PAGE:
And regarding people who brought complaints of sexual assault to leadership, severe manipulation took place…against the accuser. As one blogger described the SGM culture of dealing with this:
“We’re all sinners. Yes, he might have hurt you, but think of how you have sinned. You have no right to complain.” … “He said he was sorry. You need to meet with him face to face so he can apologize.” … “You must not gossip or slander him by telling anyone else about it. If you tarnish his reputation, he’ll never be able to get on with his life, keep a job, continue his ministry, and provide for his wife and children.” … “Counseling? Sure, come right into my office. Oh, you mean from professional counselors? Don’t bother. They’ll only give you ungodly psychobabble and lead you astray.” … “Call the police? No way! Are you crazy? We don’t need to bring another believer before the law. This is something the church should handle, not the worldly and godless secular government system. He just needs to see the light and repent. Jesus is enough.”
And, once they disciplined you, they were God’s only tool for restoration. That is a tell-tale sign of a cult or, at least, cultic tendencies. Today, my friend, who is supposedly “illegitimate” is a church planter and is thriving!
It all imploded in 2011 when a former leader released 600 pages of ministry e-mails and other documents. They became known as simply, “The Documents.” This led to Mahaney stepping down for a season. Ironically, after allegedly telling people for decades that sexual sin is no different than other sins—sin is sin—and a simple apology resolves any need to involve the police—Mahaney was quick to make it clear that his sin was just pride, and “not related to any immorality or financial impropriety.”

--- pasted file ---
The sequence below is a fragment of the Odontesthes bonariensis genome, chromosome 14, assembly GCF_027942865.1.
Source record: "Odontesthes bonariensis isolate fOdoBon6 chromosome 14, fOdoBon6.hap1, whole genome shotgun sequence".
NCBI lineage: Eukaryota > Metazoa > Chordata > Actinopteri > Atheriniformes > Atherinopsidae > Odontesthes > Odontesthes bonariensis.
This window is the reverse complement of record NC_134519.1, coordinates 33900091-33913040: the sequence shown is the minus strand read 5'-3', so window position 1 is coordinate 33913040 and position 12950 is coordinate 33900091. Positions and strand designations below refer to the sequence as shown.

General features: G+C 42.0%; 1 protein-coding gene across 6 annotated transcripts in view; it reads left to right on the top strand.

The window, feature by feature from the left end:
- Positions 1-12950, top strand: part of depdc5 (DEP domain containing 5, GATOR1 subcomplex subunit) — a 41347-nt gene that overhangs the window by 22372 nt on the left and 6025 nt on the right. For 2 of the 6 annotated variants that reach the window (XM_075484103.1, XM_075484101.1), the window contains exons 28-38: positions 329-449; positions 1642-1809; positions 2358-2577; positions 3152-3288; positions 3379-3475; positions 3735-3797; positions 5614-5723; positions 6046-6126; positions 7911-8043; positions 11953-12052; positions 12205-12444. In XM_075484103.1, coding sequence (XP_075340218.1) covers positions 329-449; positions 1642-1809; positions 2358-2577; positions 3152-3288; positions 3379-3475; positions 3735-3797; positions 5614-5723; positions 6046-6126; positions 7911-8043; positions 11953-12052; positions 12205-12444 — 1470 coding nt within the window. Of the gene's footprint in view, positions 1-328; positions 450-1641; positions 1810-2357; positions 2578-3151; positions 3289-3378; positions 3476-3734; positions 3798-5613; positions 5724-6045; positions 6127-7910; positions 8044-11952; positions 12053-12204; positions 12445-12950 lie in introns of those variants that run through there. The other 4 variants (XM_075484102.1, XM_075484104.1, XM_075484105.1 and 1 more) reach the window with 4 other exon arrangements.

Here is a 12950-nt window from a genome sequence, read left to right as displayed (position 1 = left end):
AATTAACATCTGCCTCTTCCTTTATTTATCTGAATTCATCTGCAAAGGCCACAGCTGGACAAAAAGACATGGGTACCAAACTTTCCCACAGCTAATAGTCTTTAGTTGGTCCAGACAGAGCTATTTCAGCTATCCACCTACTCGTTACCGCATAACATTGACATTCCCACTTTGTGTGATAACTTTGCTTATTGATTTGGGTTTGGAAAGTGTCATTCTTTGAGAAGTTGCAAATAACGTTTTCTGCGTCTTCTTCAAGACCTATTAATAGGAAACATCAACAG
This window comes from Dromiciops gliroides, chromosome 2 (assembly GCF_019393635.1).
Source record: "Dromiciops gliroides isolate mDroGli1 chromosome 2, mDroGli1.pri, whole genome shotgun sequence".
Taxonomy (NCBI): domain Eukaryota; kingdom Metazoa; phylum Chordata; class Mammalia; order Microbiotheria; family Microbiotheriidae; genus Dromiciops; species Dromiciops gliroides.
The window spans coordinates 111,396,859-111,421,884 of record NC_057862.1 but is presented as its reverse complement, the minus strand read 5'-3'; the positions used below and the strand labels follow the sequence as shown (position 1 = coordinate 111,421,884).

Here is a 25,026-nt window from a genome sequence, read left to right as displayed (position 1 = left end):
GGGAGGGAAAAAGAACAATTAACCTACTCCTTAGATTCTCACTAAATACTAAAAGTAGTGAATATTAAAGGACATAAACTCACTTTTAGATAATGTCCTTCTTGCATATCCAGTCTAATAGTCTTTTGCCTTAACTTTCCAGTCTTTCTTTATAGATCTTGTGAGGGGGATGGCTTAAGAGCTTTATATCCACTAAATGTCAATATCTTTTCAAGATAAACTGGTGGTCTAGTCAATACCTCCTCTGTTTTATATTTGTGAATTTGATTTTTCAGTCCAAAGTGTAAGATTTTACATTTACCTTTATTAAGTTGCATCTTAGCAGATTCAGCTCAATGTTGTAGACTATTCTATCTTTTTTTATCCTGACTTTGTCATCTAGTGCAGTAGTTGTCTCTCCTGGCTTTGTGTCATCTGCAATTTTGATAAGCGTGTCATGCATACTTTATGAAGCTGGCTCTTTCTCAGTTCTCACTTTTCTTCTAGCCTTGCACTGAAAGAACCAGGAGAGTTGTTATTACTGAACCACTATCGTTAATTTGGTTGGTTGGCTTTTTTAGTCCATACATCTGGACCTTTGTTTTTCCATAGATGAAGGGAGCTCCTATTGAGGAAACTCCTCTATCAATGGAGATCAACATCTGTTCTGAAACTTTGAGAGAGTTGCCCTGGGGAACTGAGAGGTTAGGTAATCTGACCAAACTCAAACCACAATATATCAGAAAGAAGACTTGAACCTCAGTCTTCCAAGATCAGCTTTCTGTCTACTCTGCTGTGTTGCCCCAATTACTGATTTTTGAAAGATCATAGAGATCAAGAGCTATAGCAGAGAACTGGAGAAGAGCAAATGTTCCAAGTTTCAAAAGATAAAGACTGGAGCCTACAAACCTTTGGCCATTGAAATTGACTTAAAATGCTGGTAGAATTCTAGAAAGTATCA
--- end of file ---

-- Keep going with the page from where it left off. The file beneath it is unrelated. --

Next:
I am sure he thought it would all pass, but when three alleged victims of sexual assault came forth, it opened the floodgates.
I know it’s long, but there is a point
All that is to say this: Joshua Harris was C.J. Mahaney’s primary disciple! And eventually he became the senior pastor of their main church at 30! He was mentored into ministry in what many described at best, as a dysfunctional movement, and at worst, a highly manipulative network of leaders.
In the aftermath the allegations against Sovereign Grace, an overwhelmed Harris resigned as pastor to go to graduate school.
It is interesting, for all their emphasis on crucifying pride—Mahaney even writing a book entitled Humility—it was their insular model, keeping them from connecting with a broader array of churches and leaders that led to their lapses in judgment, according Harris.
In an interview, Harris said the isolation of Covenant Life, and of a small cluster of churches of which it was a part, may have fed leadership mistakes, including the decision of pastors — himself among them — to handle a child sexual abuse case internally instead of going to police.
It should be noted that Covenant Life Church left the Sovereign Grace network and is still functioning today under new leadership. Somehow, Mahaney is pastoring again in Kentucky and the Sovereign Grace movement is still alive, backing their founder. It is stunning to see yet another brother-in-law of Mahaney, Gary Ricucci (whom I have met on more than one occasion), also accused of covering up multiple sexual crimes, standing with him in their leadership team picture. Christianity Today has called for an independent investigation regarding the plethora of allegations of covering up sexual abuse. To date, Sovereign Gr